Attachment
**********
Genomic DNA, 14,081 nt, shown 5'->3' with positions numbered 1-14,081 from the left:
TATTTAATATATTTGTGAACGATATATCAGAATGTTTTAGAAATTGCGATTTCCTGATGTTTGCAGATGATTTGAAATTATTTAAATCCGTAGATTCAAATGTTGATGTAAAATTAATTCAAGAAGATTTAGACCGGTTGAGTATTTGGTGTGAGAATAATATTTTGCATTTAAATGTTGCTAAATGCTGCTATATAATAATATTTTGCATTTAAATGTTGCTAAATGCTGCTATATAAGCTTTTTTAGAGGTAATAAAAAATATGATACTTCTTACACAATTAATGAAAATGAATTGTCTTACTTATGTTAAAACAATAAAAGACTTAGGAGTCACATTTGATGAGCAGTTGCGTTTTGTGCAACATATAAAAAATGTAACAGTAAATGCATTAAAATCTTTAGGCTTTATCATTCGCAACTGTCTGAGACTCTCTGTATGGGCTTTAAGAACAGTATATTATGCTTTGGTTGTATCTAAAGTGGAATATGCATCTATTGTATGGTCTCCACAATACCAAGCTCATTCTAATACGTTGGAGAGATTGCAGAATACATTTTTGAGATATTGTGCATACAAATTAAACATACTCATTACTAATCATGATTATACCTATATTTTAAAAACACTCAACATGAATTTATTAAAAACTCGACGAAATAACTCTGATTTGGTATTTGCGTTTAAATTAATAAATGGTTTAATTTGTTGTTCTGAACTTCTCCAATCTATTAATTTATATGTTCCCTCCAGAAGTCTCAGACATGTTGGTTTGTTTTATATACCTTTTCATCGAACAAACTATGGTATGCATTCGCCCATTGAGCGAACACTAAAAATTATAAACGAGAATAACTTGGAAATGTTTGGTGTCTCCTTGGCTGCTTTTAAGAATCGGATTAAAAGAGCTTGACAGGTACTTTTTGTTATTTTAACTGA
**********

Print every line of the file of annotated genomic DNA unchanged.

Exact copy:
Genomic DNA, 14,081 nt, shown 5'->3' with positions numbered 1-14,081 from the left:
TATTTAATATATTTGTGAACGATATATCAGAATGTTTTAGAAATTGCGATTTCCTGATGTTTGCAGATGATTTGAAATTATTTAAATCCGTAGATTCAAATGTTGATGTAAAATTAATTCAAGAAGATTTAGACCGGTTGAGTATTTGGTGTGAGAATAATATTTTGCATTTAAATGTTGCTAAATGCTGCTATATAATAATATTTTGCATTTAAATGTTGCTAAATGCTGCTATATAAGCTTTTTTAGAGGTAATAAAAAATATGATACTTCTTACACAATTAATGAAAATGAATTGTCTTACTTATGTTAAAACAATAAAAGACTTAGGAGTCACATTTGATGAGCAGTTGCGTTTTGTGCAACATATAAAAAATGTAACAGTAAATGCATTAAAATCTTTAGGCTTTATCATTCGCAACTGTCTGAGACTCTCTGTATGGGCTTTAAGAACAGTATATTATGCTTTGGTTGTATCTAAAGTGGAATATGCATCTATTGTATGGTCTCCACAATACCAAGCTCATTCTAATACGTTGGAGAGATTGCAGAATACATTTTTGAGATATTGTGCATACAAATTAAACATACTCATTACTAATCATGATTATACCTATATTTTAAAAACACTCAACATGAATTTATTAAAAACTCGACGAAATAACTCTGATTTGGTATTTGCGTTTAAATTAATAAATGGTTTAATTTGTTGTTCTGAACTTCTCCAATCTATTAATTTATATGTTCCCTCCAGAAGTCTCAGACATGTTGGTTTGTTTTATATACCTTTTCATCGAACAAACTATGGTATGCATTCGCCCATTGAGCGAACACTAAAAATTATAAACGAGAATAACTTGGAAATGTTTGGTGTCTCCTTGGCTGCTTTTAAGAATCGGATTAAAAGAGCTTGACAGGTACTTTTTGTTATTTTAACTGA